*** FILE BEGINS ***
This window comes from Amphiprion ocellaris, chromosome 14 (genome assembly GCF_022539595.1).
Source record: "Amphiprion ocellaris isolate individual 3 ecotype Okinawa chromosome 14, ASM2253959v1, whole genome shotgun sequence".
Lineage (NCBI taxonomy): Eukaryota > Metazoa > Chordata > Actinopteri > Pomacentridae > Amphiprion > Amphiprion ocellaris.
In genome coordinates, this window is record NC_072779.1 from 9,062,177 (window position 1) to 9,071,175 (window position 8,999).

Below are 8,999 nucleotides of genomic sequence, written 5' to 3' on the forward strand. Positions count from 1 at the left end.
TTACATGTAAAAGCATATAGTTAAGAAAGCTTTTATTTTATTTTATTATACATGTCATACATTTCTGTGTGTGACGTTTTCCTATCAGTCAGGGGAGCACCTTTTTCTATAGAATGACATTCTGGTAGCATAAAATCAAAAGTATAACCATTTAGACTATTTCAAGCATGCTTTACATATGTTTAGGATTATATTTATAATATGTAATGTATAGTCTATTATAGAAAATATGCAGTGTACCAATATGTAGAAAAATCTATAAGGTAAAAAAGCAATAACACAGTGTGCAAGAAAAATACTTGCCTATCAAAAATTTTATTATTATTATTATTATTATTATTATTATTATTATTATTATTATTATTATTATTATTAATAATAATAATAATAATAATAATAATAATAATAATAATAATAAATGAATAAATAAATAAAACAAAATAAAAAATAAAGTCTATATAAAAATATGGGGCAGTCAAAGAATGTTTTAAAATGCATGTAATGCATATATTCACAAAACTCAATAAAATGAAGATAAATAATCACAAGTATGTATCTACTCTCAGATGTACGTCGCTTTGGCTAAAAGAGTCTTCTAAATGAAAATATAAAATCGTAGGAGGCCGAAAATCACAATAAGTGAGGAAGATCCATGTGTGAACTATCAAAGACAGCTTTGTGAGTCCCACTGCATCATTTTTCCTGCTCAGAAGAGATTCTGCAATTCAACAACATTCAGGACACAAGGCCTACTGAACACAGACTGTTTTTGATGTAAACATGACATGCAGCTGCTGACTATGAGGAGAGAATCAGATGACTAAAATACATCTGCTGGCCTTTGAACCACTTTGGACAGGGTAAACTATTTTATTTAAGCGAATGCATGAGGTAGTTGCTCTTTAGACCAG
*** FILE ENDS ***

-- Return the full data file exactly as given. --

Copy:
This window comes from Amphiprion ocellaris, chromosome 14 (genome assembly GCF_022539595.1).
Source record: "Amphiprion ocellaris isolate individual 3 ecotype Okinawa chromosome 14, ASM2253959v1, whole genome shotgun sequence".
Lineage (NCBI taxonomy): Eukaryota > Metazoa > Chordata > Actinopteri > Pomacentridae > Amphiprion > Amphiprion ocellaris.
In genome coordinates, this window is record NC_072779.1 from 9,062,177 (window position 1) to 9,071,175 (window position 8,999).

Below are 8,999 nucleotides of genomic sequence, written 5' to 3' on the forward strand. Positions count from 1 at the left end.
TTACATGTAAAAGCATATAGTTAAGAAAGCTTTTATTTTATTTTATTATACATGTCATACATTTCTGTGTGTGACGTTTTCCTATCAGTCAGGGGAGCACCTTTTTCTATAGAATGACATTCTGGTAGCATAAAATCAAAAGTATAACCATTTAGACTATTTCAAGCATGCTTTACATATGTTTAGGATTATATTTATAATATGTAATGTATAGTCTATTATAGAAAATATGCAGTGTACCAATATGTAGAAAAATCTATAAGGTAAAAAAGCAATAACACAGTGTGCAAGAAAAATACTTGCCTATCAAAAATTTTATTATTATTATTATTATTATTATTATTATTATTATTATTATTATTATTATTATTATTAATAATAATAATAATAATAATAATAATAATAATAATAATAATAAATGAATAAATAAATAAAACAAAATAAAAAATAAAGTCTATATAAAAATATGGGGCAGTCAAAGAATGTTTTAAAATGCATGTAATGCATATATTCACAAAACTCAATAAAATGAAGATAAATAATCACAAGTATGTATCTACTCTCAGATGTACGTCGCTTTGGCTAAAAGAGTCTTCTAAATGAAAATATAAAATCGTAGGAGGCCGAAAATCACAATAAGTGAGGAAGATCCATGTGTGAACTATCAAAGACAGCTTTGTGAGTCCCACTGCATCATTTTTCCTGCTCAGAAGAGATTCTGCAATTCAACAACATTCAGGACACAAGGCCTACTGAACACAGACTGTTTTTGATGTAAACATGACATGCAGCTGCTGACTATGAGGAGAGAATCAGATGACTAAAATACATCTGCTGGCCTTTGAACCACTTTGGACAGGGTAAACTATTTTATTTAAGCGAATGCATGAGGTAGTTGCTCTTTAGACCAG